Value of time for business passengers

23.  For business users, the DfT values the time spent travelling that could otherwise have been used in productive activity and assumes that all time spent travelling is unproductive. This assumption has, however, come in for challenge as, with laptop computers and wireless internet access available on modern trains, rail passengers are increasingly spending at least some of their time in productive activity. If a business passenger spends half of their time on a train working fully productively, then saving half an hour in travel time may only save 15 minutes of 'lost' productive time.

24.  Even if this meant that values of time need adjusting, it cannot be taken in isolation. For example, if people are standing on a train it is reasonable to assume that they would be unproductive, and relieving that crowding would have a productivity effect. In our central case we value crowding for business passengers at the same level as for commuters, so that the only impact of crowding is the "discomfort" factor and no account is taken of the potential lost productivity impact. It would therefore be appropriate to increase this value if we were to assume that some time on a train is productive. If we halved the business value of time and adjusted crowding impacts to reflect the loss of value experienced by business passengers travelling in crowded conditions (instead of using commuter values for business passengers) the BCR for HS2 (London to West Midlands) would actually increase slightly.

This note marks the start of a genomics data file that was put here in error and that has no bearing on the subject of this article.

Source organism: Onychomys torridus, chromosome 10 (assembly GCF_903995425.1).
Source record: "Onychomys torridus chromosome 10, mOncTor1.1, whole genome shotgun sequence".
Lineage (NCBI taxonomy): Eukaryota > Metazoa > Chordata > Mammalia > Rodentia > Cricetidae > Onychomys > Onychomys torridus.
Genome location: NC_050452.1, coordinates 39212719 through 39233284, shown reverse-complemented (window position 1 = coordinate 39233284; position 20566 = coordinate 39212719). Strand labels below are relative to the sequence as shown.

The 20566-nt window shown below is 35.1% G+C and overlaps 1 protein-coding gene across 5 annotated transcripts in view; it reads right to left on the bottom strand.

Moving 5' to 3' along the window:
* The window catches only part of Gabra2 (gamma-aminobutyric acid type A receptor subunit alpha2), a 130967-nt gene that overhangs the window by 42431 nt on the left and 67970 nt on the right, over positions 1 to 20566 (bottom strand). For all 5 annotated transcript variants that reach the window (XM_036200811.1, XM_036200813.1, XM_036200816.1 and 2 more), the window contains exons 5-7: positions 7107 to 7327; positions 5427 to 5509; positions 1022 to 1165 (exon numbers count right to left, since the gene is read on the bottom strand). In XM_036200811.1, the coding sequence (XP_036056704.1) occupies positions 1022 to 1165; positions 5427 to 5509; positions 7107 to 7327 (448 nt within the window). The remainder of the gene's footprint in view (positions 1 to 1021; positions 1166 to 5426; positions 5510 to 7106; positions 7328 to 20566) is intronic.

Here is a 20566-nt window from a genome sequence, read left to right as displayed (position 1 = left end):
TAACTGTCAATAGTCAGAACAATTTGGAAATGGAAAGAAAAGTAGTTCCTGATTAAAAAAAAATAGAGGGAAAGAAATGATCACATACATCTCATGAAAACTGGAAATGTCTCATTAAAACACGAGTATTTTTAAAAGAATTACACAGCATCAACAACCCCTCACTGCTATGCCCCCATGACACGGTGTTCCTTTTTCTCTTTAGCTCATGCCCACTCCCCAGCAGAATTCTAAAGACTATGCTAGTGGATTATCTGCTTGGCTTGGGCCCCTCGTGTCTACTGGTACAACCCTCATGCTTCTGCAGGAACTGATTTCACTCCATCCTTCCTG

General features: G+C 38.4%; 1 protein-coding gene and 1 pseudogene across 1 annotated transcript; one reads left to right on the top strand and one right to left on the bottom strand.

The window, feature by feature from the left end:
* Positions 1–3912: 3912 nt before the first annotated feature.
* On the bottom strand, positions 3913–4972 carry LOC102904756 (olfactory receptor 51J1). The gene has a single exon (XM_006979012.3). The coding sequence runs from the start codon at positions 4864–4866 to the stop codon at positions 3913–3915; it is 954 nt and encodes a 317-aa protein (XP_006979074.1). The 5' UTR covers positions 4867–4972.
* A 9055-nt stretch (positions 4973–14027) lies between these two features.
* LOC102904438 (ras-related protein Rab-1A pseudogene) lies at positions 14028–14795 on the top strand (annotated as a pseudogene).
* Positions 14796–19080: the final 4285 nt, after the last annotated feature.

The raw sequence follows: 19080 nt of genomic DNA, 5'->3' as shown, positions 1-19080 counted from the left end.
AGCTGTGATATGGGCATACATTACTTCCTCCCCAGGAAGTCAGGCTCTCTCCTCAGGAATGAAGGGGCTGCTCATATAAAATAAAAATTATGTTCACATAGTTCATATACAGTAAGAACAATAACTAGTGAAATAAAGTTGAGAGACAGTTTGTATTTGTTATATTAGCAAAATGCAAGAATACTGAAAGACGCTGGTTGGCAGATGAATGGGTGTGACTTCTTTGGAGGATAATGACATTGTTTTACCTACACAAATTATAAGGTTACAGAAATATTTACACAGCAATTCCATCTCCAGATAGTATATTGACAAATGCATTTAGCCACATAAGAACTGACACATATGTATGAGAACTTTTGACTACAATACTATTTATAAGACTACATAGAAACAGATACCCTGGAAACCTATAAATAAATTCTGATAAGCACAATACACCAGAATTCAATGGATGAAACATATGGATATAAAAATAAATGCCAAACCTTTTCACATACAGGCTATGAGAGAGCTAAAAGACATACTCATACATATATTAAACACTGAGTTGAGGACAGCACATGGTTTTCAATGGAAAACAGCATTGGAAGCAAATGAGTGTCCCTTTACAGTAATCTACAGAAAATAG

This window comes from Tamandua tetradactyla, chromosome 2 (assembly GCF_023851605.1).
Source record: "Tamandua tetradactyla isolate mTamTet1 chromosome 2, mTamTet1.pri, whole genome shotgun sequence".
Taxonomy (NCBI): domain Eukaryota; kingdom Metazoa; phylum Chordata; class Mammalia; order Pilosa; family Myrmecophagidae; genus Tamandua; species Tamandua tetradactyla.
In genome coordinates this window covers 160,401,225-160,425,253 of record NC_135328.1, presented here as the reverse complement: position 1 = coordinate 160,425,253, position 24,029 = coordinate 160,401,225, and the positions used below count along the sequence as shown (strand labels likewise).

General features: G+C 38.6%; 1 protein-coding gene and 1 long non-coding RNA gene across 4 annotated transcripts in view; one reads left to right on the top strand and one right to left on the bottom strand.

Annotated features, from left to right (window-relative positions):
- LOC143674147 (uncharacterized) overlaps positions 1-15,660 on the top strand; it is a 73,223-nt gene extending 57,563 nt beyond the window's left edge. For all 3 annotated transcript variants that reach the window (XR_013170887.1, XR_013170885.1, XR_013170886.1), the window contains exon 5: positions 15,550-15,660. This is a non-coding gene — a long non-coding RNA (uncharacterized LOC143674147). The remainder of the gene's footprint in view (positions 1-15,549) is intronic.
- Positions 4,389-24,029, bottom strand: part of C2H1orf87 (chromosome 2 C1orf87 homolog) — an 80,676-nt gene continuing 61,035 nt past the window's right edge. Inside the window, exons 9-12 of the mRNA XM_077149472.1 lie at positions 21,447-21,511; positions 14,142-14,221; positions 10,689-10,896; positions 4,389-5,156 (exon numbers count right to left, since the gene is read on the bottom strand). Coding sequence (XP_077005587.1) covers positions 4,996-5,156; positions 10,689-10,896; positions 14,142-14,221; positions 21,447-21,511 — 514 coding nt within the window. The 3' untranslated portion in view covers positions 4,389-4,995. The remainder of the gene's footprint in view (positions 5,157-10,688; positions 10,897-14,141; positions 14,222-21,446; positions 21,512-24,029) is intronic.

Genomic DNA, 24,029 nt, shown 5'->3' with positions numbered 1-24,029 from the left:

Cost Estimation and Risk

25.  Our cost estimates include an allowance of 64% for risk and optimism bias. Changes to costs will also have an impact on the economic case. Recent work by the Treasury's Infrastructure UK has identified a number of areas for potential efficiencies. Reflecting this, the range of estimates of costs we have tested implies a range of BCRs between 1.5 and 2.0.

Benefits of HS2 (London to West Midlands) across regions

26.  HS2 would generate benefits for transport users across much of the UK and the three largest economic centres in the country—London, Birmingham and Manchester—representing almost a quarter of the UK's employment, would benefit directly from HS2 (London-West Midlands). Benefits would not, however, be limited to areas directly served by HS2. Passengers from a wider area would be likely to access high speed services, using both road and classic rail to access the high speed stations.

27.  It is difficult to analyse exactly where, geographically, the benefits of HS2 (London-West Midlands) would accrue. Our modelling tells us that trips starting in London generate the single largest share of benefits, although more than 50% of benefits in total relate to trips starting outside London and the South East, with significant benefits in particular from trips starting in the West Midlands and the North West. Over one quarter of the benefits accrue to trips starting north of Birmingham, with the North West the biggest beneficiary.

Learning lessons from other major transport projects for successful delivery